Diffusion-tensor imaging of human articular cartilage specimens with early signs of cartilage damage

José G. Raya, Gerd Melkus, Silvia Adam-Neumair, Olaf Dietrich, Elisabeth Mützel, Maximilian F. Reiser, Reinhard Putz, Thorsten Kirsch, Peter M. Jakob, Christian Glaser

Research output: Contribution to journalArticlepeer-review


Purpose: To assess the use of diffusion-tensor (DT) imaging of articular cartilage to detect and grade early cartilage damage in human specimens with early signs of cartilage damage. Materials and Methods: This study was approved by the institutional review board. Forty-three cartilage-on-bone samples drilled from 21 human patellae were examined with 17.6-T magnetic resonance (MR) imaging and a diffusion-weighted spinecho sequence (spatial resolution, 50 × 100 × 800 mm). Subsequently, samples underwent histologic analysis with safranin O staining. Cartilage damage on safranin O histologic slides was quantified with Osteoarthritis Research Society International (OARSI) grades; grades ranged from 0 (healthy) to 6 (bone remodeling). Maps of longitudinal diffusivity (λ1), transverse diffusivity (λ t), mean diffusivity (MD), and fractional anisotropy (FA) were calculated. Cartilage was segmented, and region of interest (ROI) analysis was performed and compared with histologic findings. Significant differences in MR parameters between the OARSI groups were assessed with the Tukey test. The value of DT imaging in the diagnosis and grading of cartilage damage was assessed with logistic regression analysis. Results: Samples had OARSI grades of 0 (n = 14), 1 (n = 11), 2 (n = 12), 3 (n = 4), and 4 (n = 2). Samples with an OARSI grade greater than 0 had significantly increased ll, lt, and MD (7%-25% increase) in the superficial cartilage growing deeper into cartilage with increasing OARSI grade. Samples with an OARSI grade greater than 0 showed significantly decreased FA in the deep cartilage (225% to 235% decrease), suggesting that changes in the collagen architecture may occur early in cartilage degradation. DTI showed excellent performance in the detection of cartilage damage (accuracy, 0.95; 41 of 43 samples) and good performance in the grading of cartilage damage (accuracy, 0.74; 32 of 43 samples). Conclusion: DT imaging of articular cartilage can enable physicians to detect and grade early cartilage damage.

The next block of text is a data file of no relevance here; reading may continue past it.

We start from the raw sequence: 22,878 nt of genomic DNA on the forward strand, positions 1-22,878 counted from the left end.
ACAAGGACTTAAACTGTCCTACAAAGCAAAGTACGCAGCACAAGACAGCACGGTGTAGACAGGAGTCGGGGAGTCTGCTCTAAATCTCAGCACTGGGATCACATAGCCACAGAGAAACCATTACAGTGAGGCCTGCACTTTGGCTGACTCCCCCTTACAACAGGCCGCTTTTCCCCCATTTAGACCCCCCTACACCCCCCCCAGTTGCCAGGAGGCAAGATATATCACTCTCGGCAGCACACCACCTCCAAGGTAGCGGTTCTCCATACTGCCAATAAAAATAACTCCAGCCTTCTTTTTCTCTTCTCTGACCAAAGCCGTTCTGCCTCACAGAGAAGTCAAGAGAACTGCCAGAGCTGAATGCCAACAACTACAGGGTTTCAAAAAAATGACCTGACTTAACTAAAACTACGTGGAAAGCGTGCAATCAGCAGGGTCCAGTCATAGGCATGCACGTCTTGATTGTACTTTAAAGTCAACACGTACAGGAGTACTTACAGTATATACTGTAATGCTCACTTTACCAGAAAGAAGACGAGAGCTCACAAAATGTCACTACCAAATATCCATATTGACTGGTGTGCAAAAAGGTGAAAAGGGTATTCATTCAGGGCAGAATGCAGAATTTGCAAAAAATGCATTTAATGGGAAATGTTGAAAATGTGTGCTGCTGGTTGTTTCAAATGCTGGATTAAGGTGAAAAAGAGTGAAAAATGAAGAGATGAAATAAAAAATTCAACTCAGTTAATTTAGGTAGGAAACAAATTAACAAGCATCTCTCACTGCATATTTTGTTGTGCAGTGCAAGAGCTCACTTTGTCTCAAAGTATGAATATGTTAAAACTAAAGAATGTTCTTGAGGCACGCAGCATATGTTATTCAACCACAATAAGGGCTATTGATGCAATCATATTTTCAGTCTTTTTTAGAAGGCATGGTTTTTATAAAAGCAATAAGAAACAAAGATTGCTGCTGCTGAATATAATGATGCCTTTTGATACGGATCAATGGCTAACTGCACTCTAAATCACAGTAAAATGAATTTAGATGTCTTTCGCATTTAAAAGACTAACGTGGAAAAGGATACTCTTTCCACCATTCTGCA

Original languageEnglish (US)
Pages (from-to)831-841
Number of pages11
Issue number3
StatePublished - Mar 2013

ASJC Scopus subject areas

  • Radiology Nuclear Medicine and imaging


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